Debt to credit ratio

9 Replies

Hello I’m David and this is my first post. Just heard of BP last week and really like it . My question is I started buying residential income property four years ago and I’m up to 15 doors. Hoping to retire in the next few years set the payments to pay off in five years. (Aggressive) now we have found another house that we want to buy for us to live in and sell ours. Problem my debt to income is through the roof and I can’t count my wife’s income because her credit score isn’t good enough. The home we found is everything we want and we agreed on a price that gives us $60,000 of equity at closing but I can’t get financing. Any suggestions would be appreciated

@David Wilbanks Even though your wife's credit is bad I would still think that adding her income would help. You may want to approach more lenders about this. Small community banks or credit unions are going to be more flexible in their terms.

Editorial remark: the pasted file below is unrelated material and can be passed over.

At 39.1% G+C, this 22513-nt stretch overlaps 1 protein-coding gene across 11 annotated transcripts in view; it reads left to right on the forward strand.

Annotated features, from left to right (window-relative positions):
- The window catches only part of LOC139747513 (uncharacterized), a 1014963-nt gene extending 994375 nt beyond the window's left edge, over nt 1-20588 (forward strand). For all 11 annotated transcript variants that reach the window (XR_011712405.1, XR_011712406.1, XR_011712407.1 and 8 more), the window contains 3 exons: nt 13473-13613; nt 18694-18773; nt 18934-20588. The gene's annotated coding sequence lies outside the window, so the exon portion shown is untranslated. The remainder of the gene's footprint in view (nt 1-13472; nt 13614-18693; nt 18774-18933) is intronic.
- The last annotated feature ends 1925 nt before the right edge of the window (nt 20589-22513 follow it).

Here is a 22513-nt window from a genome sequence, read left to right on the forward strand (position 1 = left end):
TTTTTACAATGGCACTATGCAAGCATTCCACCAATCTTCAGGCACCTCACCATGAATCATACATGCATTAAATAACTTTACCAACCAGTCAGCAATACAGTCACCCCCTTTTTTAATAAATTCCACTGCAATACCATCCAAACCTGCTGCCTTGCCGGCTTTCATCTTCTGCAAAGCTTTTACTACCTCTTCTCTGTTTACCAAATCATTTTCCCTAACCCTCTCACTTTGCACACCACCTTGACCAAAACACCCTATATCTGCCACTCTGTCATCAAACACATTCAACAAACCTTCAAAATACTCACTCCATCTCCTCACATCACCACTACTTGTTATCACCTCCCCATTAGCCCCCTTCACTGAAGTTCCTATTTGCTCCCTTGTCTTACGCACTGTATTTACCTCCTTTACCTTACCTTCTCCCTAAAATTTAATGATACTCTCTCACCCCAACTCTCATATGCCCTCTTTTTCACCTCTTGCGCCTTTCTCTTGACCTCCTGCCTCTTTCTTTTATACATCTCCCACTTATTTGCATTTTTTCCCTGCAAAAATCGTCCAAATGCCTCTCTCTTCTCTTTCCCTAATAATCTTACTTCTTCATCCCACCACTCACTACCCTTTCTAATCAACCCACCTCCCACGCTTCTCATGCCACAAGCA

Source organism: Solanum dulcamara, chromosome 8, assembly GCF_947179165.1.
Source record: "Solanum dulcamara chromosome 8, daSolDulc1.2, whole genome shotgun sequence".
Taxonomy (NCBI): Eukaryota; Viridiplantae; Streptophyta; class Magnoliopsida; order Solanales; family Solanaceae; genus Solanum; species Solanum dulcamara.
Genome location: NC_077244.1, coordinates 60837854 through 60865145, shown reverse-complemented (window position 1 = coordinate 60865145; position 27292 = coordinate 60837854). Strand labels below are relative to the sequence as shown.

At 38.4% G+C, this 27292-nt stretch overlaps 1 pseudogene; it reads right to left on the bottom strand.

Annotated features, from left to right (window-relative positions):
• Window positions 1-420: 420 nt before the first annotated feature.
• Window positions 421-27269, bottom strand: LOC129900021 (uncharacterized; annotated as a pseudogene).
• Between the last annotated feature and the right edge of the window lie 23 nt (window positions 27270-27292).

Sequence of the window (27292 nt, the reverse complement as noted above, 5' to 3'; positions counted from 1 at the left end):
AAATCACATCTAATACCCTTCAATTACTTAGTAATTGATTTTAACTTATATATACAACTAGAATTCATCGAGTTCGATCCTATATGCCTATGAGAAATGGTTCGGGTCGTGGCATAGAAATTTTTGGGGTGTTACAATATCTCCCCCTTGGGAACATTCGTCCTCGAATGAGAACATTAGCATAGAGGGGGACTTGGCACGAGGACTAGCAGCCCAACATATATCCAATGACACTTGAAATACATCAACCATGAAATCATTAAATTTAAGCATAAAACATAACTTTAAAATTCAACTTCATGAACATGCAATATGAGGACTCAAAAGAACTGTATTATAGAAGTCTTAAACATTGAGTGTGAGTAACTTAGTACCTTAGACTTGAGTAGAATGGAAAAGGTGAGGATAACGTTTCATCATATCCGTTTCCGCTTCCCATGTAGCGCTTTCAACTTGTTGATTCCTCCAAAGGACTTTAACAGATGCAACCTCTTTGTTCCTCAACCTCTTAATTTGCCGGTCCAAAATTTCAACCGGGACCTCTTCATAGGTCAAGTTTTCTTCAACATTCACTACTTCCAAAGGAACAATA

Are your rental loans 5 year loans or are you just paying extra principal? If you are paying extra principal that should be counted as income. Again this might depend on the bank so shop around.

Originally posted by @David Wilbanks :

All loans set up on 5 year payout 

 When you mean 5 year payout do you mean 5 year term fully amortized (aka your P&I payment is sky high when calculating cashflow analysis) ? 

Or did you mean 5 year payoff as in the loans will balloon and will be required to be paid in full after 5 years completely ?

If you meant the former, then thats why your DTI is screwed up. This is basically just a case of combining mortgage planning with tax planning. If the terms of the mortgages were refinanced into 30 year AM (amortization) the P&I (principle and interest) payments would appear much lower and hence the resulting cash flow would be much higher when they (lenders) go to calculate your cashflow for DTI or debt service coverage purposes.

This also could be an issue with how you file your tax returns for all of these 15 doors or a combination of the above.

Either way its really easy to fix. I see this all the time with investors who setup 10 or 15 year fixed mortgages thinking it was prudent from a lending POV to do so.